See offline events; speaking engagements; trade shows Evernote, 6, 169–70, 171–74 Evernote Peek, 173–74 Evite, 184, 188 Exceptional Cloud Services, xii existing platforms, 6, 167–74, 212 app stores, 167–70 case study of Evernote, 171–74 social sites, 170–71 targets, 174 Facebook, 4, 31, 78, 79, 120 fat-head SEO strategy, 93, 94–95, 100–101 Feld, Brad, 106, 176–77 Fernandez, Phil, 11–12 Ferriss, Tim, 83–84 50 percent rule, 8–12 Filepicker.io, 47 Firefox, 142, 169 First Round Capital, 137 Fishkin, Rand, 4, 92, 94, 99, 100, 195 500 Startups, 5 flyers, 4, 84, 86–87 Focused Apps LLC, 168 Fog Creek Software, 199 Followerwonk, 46, 131 Foundry Group, 176–77 Foursquare, 80 Fox News, 62 Fralic, Chris, 6, 133, 137, 139–44 FreeAppADay, 169 freemium business model, 114, 162 fund-raising, 15–16, 54–55 Gates Foundation, 50 GitHub, 202 giveaways, 61, 180 GoDaddy, 6 Godin, Seth, 187 Google, ix–x, 65, 71–72, 94, 137–38 Google Alerts, 47 Google Analytics, 69, 96 Google Docs, 120 Google Trends, 95 Graham, Paul, 2, 14, 42 Grasshopper.com, 60, 62–63 Gross Rating Points (GRPs), 87–88 Groupon, 113, 115, 138 growth goals, 12–15, 18, 35–36, 139 growth rate, 12, 16, 18 growth spurts, 14 guest posting, 25, 31, 106, 211 Guidewire Software, 148–49 Gumroad, 46–47 Hacker News, 46–47, 50, 78 HacktheSystem, 163 Half.com, 6, 58, 62, 133, 139–40 Halligan, Brian, 130 Hardware Startup Meetup, 187–88 Hauser, David, 60, 62–63 Help A Reporter Out (HARO), 53 Hipmunk, 4, 60, 61 hiring, use of community for, 202–3 HitTail, 186–87 Holiday, Ryan, 3, 48–49, 50, 52–53, 54–55 HostGator, 6 Hotmail, 120 HubSpot, 5, 100, 129–31, 154 Huffington Post, 48, 49 Hunch, 174 Imgur, 171 implication questions, 149–50 indirect response, in social advertising, 76–77, 81 Inflection, 4, 66–68, 70–71 influencers, 54 infographics, 99, 104, 105, 210 infomercials, 89–90 information products, 161 inner ring, 22–23 inner ring testing, 22–23, 28–31, 44 InstaCab, 87 Intuit, 43 investors fund-raising, 15–16 growth numbers, 15, 18 invitations, 44, 124–25, 188 iPhone, 59, 120, 138, 172 JBoss, 156–58 Johnson, Mark, 168 joint ventures, 138, 145 Jones, Kris, 159, 165–66 Jones, Kristopher, 6 Kagan, Noah, 3, 24–25, 42–45 Kawasaki, Guy, 62 Kayak, 6, 138–39, 145 Keyword Planner, 68–69, 94, 95 keyword research, 68–69, 70–71 KeywordSpy, 69 keyword strategies, 69, 72, 73, 93, 95–98, 100–101 Kincaid, Jason, 3, 51, 52 Klout, 46 Kopelman, Josh, 58 Kundra, Ashish, 5, 124 Lamar Advertising, 87 Launch Conference, 184 Law of Shitty Click-Throughs, 30–31, 33 lead generation, 161 lead qualifications, and sales funnel, 153–55, 157 leaky bucket, 10–11, 13, 17 Lean Startup, The (Ries), 7 Lean Startup model, 25–26, 185 Libin, Phil, 171–72 licensing, 138, 145 Lifehacker, 45, 50 Linchpin: Are You Indispensable? (Godin), 187 Linford, Zack, 134–35 link building, 23, 94–95, 98–99, 100–101 link buying, 99, 101 LinkedIn, 79, 98 LinkShare, 160, 165 link sharing, 46, 54 long-tail keyword strategy, 69, 73, 93, 95–98, 100–101 loyalty programs, 160–61 McCann, Chris, 199, 203 McKenzie, Patrick, 4, 96–97, 113, 132 magazine ads, 83, 85 MailChimp, 115–16, 120 Manhattan Media, 84 marketing.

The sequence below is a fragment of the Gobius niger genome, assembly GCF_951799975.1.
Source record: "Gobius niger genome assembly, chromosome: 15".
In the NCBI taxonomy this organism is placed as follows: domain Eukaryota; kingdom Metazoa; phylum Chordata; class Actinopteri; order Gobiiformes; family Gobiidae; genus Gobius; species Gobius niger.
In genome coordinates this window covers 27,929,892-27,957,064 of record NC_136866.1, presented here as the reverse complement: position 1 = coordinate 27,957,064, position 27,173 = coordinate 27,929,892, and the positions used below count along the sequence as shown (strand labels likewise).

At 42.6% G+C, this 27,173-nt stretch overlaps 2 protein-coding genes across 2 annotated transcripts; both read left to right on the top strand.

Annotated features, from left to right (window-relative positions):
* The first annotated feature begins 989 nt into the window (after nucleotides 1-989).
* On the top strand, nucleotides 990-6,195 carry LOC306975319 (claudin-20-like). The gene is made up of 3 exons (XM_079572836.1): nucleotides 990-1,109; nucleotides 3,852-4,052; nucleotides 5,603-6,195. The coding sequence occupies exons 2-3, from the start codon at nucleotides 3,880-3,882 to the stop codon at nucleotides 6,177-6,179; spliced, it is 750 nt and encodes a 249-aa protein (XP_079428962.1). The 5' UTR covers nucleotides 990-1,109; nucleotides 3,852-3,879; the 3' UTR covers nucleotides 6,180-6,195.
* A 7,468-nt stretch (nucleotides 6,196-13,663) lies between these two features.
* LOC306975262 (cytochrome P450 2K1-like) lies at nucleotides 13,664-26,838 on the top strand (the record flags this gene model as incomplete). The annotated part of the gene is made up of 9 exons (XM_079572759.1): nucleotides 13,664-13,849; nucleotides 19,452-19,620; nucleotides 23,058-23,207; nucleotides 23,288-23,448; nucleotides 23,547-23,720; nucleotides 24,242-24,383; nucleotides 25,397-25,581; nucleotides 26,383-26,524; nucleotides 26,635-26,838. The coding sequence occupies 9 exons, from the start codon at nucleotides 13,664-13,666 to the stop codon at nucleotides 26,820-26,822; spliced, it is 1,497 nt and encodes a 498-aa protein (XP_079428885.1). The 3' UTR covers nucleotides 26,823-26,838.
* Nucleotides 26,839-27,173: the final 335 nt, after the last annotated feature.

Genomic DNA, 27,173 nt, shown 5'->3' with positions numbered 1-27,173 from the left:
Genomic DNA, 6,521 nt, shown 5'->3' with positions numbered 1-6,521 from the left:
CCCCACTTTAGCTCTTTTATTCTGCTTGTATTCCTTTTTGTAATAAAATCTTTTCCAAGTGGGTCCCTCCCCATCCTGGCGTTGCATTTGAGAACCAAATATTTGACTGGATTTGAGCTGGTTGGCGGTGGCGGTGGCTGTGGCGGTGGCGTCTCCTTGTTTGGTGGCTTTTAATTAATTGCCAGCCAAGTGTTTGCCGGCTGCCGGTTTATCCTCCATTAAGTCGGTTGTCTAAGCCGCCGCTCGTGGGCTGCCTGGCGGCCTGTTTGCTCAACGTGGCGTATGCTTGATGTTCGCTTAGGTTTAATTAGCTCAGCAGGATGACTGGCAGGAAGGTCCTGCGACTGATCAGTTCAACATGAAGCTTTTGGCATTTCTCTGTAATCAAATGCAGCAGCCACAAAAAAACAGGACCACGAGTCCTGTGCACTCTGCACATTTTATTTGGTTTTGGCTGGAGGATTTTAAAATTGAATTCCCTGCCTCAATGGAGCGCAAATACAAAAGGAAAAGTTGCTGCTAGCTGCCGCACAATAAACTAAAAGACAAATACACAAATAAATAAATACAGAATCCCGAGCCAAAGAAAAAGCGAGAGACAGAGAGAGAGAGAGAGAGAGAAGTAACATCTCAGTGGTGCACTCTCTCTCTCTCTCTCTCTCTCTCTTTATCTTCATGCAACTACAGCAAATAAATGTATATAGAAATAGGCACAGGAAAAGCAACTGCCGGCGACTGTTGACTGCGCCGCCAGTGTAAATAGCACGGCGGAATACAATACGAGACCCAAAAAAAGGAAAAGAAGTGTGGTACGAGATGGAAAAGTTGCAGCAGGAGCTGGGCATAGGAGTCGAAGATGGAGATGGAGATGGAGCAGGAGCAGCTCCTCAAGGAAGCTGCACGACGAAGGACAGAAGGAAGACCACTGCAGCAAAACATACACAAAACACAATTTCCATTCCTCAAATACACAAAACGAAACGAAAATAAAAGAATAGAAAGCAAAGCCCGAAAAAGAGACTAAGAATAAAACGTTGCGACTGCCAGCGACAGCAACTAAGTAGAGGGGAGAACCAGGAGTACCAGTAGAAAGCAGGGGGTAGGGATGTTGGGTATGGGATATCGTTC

Offline Events Sponsoring or running offline events—from small meetups to large conferences—can be a primary way to get traction. We spoke with Rob Walling, founder and organizer of MicroConf, to talk about how to run a fantastic event. Speaking Engagements Eric Ries, author of the bestselling book The Lean Startup, told us how he used speaking engagements to hit the bestseller list within a week of his book’s launch. We also interviewed Dan Martell, founder of Clarity, to learn how to leverage a speaking event, give an awesome talk, and grow your startup’s profile at such speaking gigs. Community Building Companies like Wikipedia and Stack Exchange have grown by forming passionate communities around their products.


pages: 296 words: 66,815

The AI-First Company by Ash Fontana

23andMe, Amazon Mechanical Turk, Amazon Web Services, autonomous vehicles, barriers to entry, blockchain, business intelligence, business process, business process outsourcing, call centre, chief data officer, Clayton Christensen, cloud computing, combinatorial explosion, computer vision, crowdsourcing, data acquisition, DevOps, en.wikipedia.org, independent contractor, industrial robot, inventory management, John Conway, knowledge economy, Kubernetes, Lean Startup, minimum viable product, natural language processing, Network effects, optical character recognition, Pareto efficiency, performance metric, price discrimination, recommendation engine, Ronald Coase, software as a service, source of truth, speech recognition, the scientific method, transaction costs, yield management